Low-income and minority communities lack access to CitiBikes

By Jonathan Westin | 5/16/2019, 4:18 p.m.
Every day, over 40,000 trips are made on CitiBikes in NYC.

Every day, over 40,000 trips are made on CitiBikes in NYC. Unfortunately, only a chosen few have access to these bikes within their neighborhoods. CitiBike’s docks are solely located in Manhattan below 135th street, and small sections of Queens and Brooklyn, all areas which are predominately white and affluent. The rest of the City - Northern Manhattan, the Bronx, Staten Island, and the majority of Brooklyn and Queens - have all been excluded from their service. It’s hard to understand how, after more than doubling the amount of bike docks they’ve put on the ground since its inception in 2013, they have not installed even one CitiBike dock in these areas.

Low income and minority communities are impacted the most by this lack of access. New Yorkers who live in neighborhoods such as Canarsie, East New York, and Southeast Queens often struggle with transportation issues. These areas are often viewed as transportation deserts with limited access to trains or buses. The nearest subway is typically outside of walking distance, and residents often have to take more than two methods of transportation to get to their destination. Instead of CitiBike offering some relief to these communities, they’ve chosen to ignore them completely.

Many of their residents in these excluded neighborhoods who can afford to do so often opt to drive instead of making the frustrating commute. CitiBike’s repeated omission of these communities in their expansion is not only a strain on the residents, but it is also detrimental to the City’s progress in moving closer towards a less congested transportation system. Thus CitiBike is actually hindering our goal of a cleaner, greener city.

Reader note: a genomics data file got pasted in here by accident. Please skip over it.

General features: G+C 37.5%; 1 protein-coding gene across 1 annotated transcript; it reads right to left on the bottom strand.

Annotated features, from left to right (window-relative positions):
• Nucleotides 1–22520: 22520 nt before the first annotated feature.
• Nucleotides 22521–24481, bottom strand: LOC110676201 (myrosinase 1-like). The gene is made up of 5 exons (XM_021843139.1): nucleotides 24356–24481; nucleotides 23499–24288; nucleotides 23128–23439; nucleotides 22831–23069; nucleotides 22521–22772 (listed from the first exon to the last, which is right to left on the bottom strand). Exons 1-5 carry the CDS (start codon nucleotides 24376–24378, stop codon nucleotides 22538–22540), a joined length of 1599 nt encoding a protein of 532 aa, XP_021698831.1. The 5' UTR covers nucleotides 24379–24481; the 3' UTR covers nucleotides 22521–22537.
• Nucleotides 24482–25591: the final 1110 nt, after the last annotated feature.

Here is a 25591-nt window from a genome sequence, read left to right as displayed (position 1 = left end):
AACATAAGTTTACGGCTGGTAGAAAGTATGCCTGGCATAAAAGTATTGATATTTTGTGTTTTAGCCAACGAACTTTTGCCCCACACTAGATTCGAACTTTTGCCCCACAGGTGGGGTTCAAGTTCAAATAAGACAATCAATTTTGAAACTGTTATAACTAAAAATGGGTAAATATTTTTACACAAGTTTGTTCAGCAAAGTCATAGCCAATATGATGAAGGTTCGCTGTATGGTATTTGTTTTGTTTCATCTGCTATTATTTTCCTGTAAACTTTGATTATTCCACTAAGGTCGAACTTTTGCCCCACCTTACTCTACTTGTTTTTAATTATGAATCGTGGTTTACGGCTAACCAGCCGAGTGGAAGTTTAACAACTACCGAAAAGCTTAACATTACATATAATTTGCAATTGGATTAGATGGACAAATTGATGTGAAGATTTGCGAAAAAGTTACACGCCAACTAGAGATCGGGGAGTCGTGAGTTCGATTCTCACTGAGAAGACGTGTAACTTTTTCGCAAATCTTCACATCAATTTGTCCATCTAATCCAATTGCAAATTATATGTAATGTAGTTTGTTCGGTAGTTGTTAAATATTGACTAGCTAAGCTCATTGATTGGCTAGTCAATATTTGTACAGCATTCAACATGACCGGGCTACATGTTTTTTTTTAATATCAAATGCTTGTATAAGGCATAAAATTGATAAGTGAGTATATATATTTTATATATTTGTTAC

Even in the communities where there is access, CitiBike has made it difficult for many New Yorkers to utilize their bikes. There have been major bike availability and safety issues that have made riding not only inconvenient but dangerous. They have also increased the cost of the rides which is just another deterrent for low-income riders. And even for those who have working bikes available nearby, should they have a small child with them, there is no accommodation for them to ride.

In a city as diverse as ours, there’s no room for a company that refuses to serve all of its people. It’s paramount that there is equity in our transportation system across all of New York City. That includes bike-sharing, which can be a very effective means of expanding transportation access to those who would otherwise not have it. Unfortunately, based on CitiBike’s actions, it’s clear that expansion to low-income and minority communities is not a priority for them. That’s why we need the City to hold CitiBike accountable for their lack of service and open the door to competition.

We urge all New Yorkers to join us in telling CitiBike that if it won’t step up and provide its services to ALL of New York, then it’s time for the City to find a company who will.

It’s time we have bike-sharing for all New Yorkers.

Jonathan Westin is executive director of New York Communities For Change